Today, many, many great things happened. I was sitting in the Trinity Café at the Chocolate Fountain Social, thinking, reflecting, soaking in the great energy, and laughing at the chocolate that was all over everyone’s faces and noses.
I think in a few short hours, several things came full circle for me. The chocolate fountain social was my first LGBT event when I was a freshman, latched on to Chris Purcell. Now, there are so many new faces! It was wonderful to see. And of course, the oldies (but goodies) who I love to see: Janie Long, Jack Grote, Chris Perry, Justin Harris, Megan Weinand, Olly Wilson, AJ Biggers, Michelle, Aliza…and so many others (I’m not excluding your names for malicious intent, I am just unsure of your level of outness).
I also got news today that I have the opportunity to be in next semester’s show of The Laramie Project. (So psyched!) So while sitting there, just chatting and taking a few photos, I just got the most incredible feeling of how fortunate I am to have all of you in my life. The LGBT Center and Blue Devils United have single handedly provided the best kind of community I could have hoped for. Perhaps this is the sentimental senior in me talking, but I know I am truly lucky to be a part of your lives. So amidst this reflection, I made the decision to start putting some really important conversations in motion.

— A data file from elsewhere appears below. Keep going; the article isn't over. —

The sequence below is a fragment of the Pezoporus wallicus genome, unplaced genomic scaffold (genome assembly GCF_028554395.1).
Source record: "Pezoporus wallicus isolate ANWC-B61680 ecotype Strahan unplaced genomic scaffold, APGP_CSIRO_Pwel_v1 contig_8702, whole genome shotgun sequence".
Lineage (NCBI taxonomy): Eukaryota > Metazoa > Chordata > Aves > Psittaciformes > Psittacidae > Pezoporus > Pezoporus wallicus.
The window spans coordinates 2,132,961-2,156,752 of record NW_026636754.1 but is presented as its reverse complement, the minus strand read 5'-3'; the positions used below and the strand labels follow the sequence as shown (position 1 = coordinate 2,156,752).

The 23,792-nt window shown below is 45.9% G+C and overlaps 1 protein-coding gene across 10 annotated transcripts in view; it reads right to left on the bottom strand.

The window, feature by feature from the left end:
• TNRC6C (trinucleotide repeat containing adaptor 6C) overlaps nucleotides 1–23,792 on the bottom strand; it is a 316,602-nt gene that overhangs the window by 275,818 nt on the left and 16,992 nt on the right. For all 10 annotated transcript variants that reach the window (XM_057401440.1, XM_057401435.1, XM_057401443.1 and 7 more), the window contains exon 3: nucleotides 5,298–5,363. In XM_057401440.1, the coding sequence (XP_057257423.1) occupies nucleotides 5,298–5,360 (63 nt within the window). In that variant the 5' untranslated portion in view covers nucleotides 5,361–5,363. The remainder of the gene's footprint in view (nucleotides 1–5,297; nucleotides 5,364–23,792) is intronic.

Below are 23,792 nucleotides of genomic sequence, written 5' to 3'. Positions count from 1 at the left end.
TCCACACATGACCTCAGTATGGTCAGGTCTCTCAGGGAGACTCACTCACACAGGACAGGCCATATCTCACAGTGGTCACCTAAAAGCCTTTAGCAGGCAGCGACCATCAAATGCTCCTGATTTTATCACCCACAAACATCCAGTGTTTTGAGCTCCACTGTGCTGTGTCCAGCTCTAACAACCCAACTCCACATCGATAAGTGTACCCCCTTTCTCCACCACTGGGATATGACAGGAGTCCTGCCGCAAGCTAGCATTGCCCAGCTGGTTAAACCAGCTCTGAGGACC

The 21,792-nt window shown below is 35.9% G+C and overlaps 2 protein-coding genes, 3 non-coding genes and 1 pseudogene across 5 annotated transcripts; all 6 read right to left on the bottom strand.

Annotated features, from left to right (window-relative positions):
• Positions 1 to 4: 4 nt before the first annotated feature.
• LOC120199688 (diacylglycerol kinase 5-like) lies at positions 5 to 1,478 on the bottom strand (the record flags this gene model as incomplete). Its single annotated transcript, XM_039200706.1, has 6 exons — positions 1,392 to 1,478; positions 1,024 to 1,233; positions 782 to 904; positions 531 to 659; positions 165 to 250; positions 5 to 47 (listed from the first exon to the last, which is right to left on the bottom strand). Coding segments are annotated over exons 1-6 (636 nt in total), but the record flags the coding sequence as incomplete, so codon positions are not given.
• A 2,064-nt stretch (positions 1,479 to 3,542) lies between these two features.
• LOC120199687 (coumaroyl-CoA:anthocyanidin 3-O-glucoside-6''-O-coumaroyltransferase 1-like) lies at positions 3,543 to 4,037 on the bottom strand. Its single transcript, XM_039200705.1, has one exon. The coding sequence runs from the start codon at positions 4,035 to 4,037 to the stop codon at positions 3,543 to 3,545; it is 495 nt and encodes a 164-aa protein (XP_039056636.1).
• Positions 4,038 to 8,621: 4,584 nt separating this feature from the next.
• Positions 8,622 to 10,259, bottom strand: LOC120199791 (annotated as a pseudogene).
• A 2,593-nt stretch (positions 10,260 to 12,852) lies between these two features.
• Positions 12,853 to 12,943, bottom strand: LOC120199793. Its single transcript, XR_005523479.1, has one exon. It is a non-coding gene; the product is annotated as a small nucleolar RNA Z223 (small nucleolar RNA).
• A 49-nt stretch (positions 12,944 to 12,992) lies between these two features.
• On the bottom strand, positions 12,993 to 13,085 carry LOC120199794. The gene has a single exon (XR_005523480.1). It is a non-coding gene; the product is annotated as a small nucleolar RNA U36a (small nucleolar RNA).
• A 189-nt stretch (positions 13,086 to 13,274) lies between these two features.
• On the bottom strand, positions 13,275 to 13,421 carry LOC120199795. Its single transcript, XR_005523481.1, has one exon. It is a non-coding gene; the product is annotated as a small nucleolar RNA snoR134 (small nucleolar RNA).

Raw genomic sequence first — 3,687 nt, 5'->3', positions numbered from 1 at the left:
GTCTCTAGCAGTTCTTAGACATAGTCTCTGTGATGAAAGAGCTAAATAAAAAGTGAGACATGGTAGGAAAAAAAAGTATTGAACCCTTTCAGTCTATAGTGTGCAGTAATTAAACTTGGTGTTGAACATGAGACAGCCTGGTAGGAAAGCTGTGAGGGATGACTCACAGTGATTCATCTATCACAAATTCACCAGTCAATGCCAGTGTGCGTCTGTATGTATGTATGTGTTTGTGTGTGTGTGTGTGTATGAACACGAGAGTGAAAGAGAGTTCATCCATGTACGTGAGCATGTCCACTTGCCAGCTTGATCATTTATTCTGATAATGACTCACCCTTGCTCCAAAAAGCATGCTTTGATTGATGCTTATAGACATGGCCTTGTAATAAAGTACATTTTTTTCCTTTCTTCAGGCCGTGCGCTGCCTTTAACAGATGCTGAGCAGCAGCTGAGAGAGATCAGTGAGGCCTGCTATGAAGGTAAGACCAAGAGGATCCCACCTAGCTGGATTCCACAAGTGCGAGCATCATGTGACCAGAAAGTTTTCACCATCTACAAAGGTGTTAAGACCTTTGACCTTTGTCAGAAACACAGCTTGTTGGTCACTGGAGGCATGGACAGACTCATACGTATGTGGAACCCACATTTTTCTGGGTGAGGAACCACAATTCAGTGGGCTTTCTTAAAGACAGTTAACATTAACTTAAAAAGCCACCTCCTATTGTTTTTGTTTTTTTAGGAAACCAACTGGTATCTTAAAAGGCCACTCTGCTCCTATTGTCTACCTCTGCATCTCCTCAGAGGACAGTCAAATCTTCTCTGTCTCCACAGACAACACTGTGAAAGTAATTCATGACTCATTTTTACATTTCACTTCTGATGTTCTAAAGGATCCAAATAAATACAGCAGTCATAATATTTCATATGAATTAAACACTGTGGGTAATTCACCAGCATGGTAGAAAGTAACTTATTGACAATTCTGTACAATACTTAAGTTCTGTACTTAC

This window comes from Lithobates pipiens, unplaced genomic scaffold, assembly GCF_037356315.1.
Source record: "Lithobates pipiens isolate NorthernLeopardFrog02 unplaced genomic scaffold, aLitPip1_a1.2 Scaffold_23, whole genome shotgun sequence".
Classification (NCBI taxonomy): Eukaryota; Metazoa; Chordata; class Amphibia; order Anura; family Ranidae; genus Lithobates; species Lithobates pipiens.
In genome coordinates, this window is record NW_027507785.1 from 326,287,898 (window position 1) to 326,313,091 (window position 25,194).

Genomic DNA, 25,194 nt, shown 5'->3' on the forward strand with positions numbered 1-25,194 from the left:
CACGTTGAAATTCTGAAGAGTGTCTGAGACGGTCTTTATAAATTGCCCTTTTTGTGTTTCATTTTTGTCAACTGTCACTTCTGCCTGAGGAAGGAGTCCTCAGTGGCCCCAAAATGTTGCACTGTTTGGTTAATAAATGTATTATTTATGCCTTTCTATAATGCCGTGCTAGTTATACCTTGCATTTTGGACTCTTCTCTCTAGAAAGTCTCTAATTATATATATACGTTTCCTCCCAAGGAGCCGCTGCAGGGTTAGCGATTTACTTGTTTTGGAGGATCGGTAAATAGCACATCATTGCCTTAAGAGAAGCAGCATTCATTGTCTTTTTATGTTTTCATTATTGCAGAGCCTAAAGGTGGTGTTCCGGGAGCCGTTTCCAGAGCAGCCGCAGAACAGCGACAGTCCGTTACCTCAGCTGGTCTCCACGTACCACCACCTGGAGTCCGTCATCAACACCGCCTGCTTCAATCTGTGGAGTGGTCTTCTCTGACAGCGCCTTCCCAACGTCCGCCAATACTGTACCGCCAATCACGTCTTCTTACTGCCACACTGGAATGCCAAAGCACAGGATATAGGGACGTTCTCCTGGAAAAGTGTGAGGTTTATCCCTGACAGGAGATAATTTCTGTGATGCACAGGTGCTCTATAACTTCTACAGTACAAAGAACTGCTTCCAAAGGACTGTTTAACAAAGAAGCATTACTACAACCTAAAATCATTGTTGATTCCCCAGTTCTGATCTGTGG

I left the Chocolate Fountain Social and I called my Nana, to come out to her.
Now, if you know my family’s religious affiliation, you can imagine why I’ve put this off for so long. And to be honest, I have always been terrified of losing my birth family, and my access to their lives. Nana was definitely shocked, because she said, “Well, this is a HUGE shock.”
But you know what? I just told her I feel like I’ve had so much good news to share and I am so happy, that nothing should keep me from communicating with my family. I told her about my house and living with my partner, and how I just want to be sure and respect her boundaries and be open to her questions and opinions.
And she told me, “You have nothing to worry about. I just want to be a part of your life.”
This is so, so, so much better of a conversation than I anticipated. She made sure to remind me what her religious beliefs were, but she did so in the most respectful, beautiful, understanding way. It’ll still be a process, and I’m sure once she recovers from the shock, we can have more conversations.
“Life is too short, it’s not my job to judge anyone.” –My Nana
Thank you all so much for providing the best support and the best community I could have ever hoped for. It is through seeing your smiling faces, as well as hearing any turmoil/struggle/doubt that makes me feel so free to be me.
When I think back to this time freshman year, I would have never believed that things would have turned out this way, but I know I will always look back and think of all of you and be so proud to know you.
Much love, and hope for bright futures,